Fraudulent access to secondary care

Fraud relating to inappropriate access to NHS secondary care by foreign nationals who avoid payment for services delivered.

Published: 13 September 2023


vulnerable from an expenditure of £2 billion

The term ‘fraudulent access to the NHS’ refers to when a patient falsely represents themself as entitled to NHS care without charge, fails to disclose they are chargeable, or an NHS staff member has abused their position to facilitate the fraudulent access.

The increase in financial vulnerability this reporting period can be attributed to an increase in the number of visitors to the UK. This is likely the result of easing in travel restrictions implemented during the COVID-19 pandemic, and which likely deterred many wishing to travel for NHS healthcare without charge.

It is highly likely that patients will return to or enter the UK, with the specific intent of accessing secondary care without charge, yet permanently reside abroad. By claiming to have returned to the UK on a settled basis, or failing to notify a GP of moving abroad, a visiting patient could access care without charge from the day of their arrival. There is also the possibility that revenue streams, such as online fundraising pages, could be created to pay for travel to the UK.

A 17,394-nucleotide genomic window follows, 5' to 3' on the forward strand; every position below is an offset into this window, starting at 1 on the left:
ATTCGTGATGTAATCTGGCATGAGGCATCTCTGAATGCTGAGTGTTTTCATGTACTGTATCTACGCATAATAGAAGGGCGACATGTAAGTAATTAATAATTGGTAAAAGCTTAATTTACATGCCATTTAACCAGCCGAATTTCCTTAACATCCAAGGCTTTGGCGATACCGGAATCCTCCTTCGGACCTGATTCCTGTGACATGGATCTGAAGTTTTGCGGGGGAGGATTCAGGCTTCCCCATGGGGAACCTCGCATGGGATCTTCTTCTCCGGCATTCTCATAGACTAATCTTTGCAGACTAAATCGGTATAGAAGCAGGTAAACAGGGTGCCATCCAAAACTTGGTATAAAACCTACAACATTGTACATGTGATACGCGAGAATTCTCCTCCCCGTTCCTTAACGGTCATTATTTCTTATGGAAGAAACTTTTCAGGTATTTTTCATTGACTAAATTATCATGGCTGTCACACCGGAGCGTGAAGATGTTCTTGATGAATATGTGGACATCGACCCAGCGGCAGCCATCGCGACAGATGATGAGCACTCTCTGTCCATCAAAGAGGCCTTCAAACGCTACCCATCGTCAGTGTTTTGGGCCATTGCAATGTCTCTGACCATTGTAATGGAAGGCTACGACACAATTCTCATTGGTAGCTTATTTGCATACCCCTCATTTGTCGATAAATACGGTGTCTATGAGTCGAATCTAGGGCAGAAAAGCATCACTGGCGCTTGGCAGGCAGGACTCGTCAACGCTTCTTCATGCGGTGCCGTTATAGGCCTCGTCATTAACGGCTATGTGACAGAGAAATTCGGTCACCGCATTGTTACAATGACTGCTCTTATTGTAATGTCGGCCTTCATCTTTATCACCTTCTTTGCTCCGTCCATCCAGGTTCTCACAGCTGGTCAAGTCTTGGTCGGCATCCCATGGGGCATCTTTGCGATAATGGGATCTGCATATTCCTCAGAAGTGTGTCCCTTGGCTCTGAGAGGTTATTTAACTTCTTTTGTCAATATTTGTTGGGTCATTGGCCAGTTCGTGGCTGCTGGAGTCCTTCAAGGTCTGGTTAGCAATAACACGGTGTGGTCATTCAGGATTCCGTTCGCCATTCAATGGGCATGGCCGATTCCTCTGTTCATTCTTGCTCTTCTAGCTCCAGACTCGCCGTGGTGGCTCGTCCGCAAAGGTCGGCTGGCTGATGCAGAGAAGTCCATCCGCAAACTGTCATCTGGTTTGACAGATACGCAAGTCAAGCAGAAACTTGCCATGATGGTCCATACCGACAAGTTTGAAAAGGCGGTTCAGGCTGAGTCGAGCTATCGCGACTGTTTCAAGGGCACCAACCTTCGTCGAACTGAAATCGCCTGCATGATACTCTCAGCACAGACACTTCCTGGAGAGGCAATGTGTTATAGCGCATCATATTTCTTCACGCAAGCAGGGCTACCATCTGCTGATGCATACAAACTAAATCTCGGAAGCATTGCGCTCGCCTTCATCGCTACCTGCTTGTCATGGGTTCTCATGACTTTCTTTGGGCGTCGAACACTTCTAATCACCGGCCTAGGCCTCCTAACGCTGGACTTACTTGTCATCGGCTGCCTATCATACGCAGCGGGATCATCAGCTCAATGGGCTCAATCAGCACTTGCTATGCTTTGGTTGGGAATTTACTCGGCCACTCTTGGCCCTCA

The high cost of healthcare in other countries and the cost-of-living crisis may encourage some to enter the UK with the specific intent of seeking NHS maternity care or fertility treatment without charge. For example, maternity care cannot be delayed for an advance payment as it is considered urgent and immediately necessary. It is therefore highly likely that some patients will enter the UK on a visitor visa and/or use a false address.

It is also highly likely that some patients will abuse the system by continuing to receive NHS repeat prescriptions whilst permanently residing abroad. Repeat prescriptions may be collected and sent abroad by associates.

Information reports received for fraudulent access

During this reporting period, the NHSCFA received a total of 299 reports compared to last year’s total of 314. Aside from 2020 – 2021, reporting is also at its lowest in the past five years and 40% lower than in 2018 – 2019. It is assessed this is due to the various COVID-19 travel restrictions in place over the previous couple of years of reporting. As such, there is a possibility that as travel resumes to pre-pandemic levels, there may be an increase in reporting.

The change in the number of fraud reports received in relation to fraudulent access from 2018 – 2019 to 2022 – 2023 is illustrated in the below chart:

Table showing the number of fraud reports received in relation to fraudulent access to secondary care from overseas-visitors from 2018 – 2019 to 2022 – 2023
2018 to 2019 2019 to 2020 2020 to 2021 2021 to 2022 2022 to 2023
2018 to 2019 498 2019 to 2020 446 2020 to 2021 290 2021 to 2022 314 2022 to 2023 299

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